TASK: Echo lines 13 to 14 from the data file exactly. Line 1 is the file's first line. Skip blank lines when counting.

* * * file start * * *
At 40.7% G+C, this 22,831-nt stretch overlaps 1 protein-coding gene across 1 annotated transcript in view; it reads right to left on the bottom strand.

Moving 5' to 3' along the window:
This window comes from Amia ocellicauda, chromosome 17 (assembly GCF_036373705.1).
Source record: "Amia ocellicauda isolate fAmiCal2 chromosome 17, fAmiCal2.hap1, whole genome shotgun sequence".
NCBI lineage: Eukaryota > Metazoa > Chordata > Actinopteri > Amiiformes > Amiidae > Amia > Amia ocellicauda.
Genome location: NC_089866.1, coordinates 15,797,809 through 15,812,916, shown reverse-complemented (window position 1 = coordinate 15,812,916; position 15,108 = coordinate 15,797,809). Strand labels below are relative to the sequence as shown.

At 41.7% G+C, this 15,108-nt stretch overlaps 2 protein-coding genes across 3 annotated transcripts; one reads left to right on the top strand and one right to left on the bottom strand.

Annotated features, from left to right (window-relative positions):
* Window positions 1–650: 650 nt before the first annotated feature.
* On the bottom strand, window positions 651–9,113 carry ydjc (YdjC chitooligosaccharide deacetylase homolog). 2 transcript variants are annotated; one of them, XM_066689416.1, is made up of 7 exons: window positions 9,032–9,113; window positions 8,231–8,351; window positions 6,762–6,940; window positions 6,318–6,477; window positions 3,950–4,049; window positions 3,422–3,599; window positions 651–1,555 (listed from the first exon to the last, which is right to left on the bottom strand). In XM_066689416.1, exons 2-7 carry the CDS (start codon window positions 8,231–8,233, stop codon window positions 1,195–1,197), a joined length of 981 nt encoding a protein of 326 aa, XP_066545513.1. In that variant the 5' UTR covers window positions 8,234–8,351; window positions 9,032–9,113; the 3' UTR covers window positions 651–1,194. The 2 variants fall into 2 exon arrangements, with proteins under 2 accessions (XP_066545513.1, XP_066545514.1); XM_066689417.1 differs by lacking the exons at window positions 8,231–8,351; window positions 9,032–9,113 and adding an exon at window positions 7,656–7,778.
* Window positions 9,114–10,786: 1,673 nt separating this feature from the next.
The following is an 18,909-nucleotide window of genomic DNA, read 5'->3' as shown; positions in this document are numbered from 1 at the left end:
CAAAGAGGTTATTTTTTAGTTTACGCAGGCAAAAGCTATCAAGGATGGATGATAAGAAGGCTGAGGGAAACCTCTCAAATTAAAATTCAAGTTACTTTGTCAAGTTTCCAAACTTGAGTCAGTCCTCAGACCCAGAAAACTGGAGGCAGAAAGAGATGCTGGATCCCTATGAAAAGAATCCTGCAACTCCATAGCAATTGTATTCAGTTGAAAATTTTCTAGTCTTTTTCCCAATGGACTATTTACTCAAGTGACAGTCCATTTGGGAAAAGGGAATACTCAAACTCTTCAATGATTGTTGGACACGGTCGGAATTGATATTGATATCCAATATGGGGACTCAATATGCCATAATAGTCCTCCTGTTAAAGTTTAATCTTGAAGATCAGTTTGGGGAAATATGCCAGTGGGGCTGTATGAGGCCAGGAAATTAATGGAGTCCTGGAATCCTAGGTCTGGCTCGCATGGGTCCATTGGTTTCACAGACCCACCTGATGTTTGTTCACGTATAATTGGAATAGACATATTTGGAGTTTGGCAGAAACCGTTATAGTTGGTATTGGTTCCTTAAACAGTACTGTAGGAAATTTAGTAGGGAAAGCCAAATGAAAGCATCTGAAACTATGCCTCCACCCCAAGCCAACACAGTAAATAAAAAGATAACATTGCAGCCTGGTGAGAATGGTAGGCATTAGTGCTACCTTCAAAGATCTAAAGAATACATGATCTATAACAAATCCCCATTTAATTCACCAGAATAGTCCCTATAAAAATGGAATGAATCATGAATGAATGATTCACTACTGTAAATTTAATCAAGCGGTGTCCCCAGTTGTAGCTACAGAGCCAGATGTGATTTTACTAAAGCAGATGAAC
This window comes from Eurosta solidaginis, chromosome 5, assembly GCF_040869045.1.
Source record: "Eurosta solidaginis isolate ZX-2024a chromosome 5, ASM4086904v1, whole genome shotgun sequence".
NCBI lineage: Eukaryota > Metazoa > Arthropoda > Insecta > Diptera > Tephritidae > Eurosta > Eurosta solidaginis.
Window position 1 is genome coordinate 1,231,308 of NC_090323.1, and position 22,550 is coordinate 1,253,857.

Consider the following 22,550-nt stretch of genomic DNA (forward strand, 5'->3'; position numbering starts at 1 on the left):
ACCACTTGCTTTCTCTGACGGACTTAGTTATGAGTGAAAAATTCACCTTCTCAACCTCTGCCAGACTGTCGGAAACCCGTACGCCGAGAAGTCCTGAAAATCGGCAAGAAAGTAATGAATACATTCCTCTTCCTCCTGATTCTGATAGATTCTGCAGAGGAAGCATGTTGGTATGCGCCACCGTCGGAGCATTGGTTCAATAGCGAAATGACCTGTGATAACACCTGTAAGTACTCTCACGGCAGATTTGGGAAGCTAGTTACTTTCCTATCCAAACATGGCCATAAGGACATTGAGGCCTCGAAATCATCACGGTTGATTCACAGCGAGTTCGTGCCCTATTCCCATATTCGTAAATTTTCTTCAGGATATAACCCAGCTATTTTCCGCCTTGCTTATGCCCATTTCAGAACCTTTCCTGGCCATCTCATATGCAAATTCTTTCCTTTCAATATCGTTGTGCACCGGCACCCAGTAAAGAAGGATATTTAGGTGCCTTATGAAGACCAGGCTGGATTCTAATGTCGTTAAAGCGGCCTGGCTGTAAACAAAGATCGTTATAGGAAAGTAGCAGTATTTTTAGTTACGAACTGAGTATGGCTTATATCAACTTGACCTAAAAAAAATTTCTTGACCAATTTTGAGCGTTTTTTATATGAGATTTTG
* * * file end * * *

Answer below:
CAAAGAGGTTATTTTTTAGTTTACGCAGGCAAAAGCTATCAAGGATGGATGATAAGAAGGCTGAGGGAAACCTCTCAAATTAAAATTCAAGTTACTTTGTCAAGTTTCCAAACTTGAGTCAGTCCTCAGACCCAGAAAACTGGAGGCAGAAAGAGATGCTGGATCCCTATGAAAAGAATCCTGCAACTCCATAGCAATTGTATTCAGTTGAAAATTTTCTAGTCTTTTTCCCAATGGACTATTTACTCAAGTGACAGTCCATTTGGGAAAAGGGAATACTCAAACTCTTCAATGATTGTTGGACACGGTCGGAATTGATATTGATATCCAATATGGGGACTCAATATGCCATAATAGTCCTCCTGTTAAAGTTTAATCTTGAAGATCAGTTTGGGGAAATATGCCAGTGGGGCTGTATGAGGCCAGGAAATTAATGGAGTCCTGGAATCCTAGGTCTGGCTCGCATGGGTCCATTGGTTTCACAGACCCACCTGATGTTTGTTCACGTATAATTGGAATAGACATATTTGGAGTTTGGCAGAAACCGTTATAGTTGGTATTGGTTCCTTAAACAGTACTGTAGGAAATTTAGTAGGGAAAGCCAAATGAAAGCATCTGAAACTATGCCTCCACCCCAAGCCAACACAGTAAATAAAAAGATAACATTGCAGCCTGGTGAGAATGGTAGGCATTAGTGCTACCTTCAAAGATCTAAAGAATACATGATCTATAACAAATCCCCATTTAATTCACCAGAATAGTCCCTATAAAAATGGAATGAATCATGAATGAATGATTCACTACTGTAAATTTAATCAAGCGGTGTCCCCAGTTGTAGCTACAGAGCCAGATGTGATTTTACTAAAGCAGATGAAC
This window comes from Eurosta solidaginis, chromosome 5, assembly GCF_040869045.1.